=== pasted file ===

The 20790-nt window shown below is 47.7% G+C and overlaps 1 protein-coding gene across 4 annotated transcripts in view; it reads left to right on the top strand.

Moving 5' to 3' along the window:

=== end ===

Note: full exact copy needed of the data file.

The 20790-nt window shown below is 47.7% G+C and overlaps 1 protein-coding gene across 4 annotated transcripts in view; it reads left to right on the top strand.

Moving 5' to 3' along the window: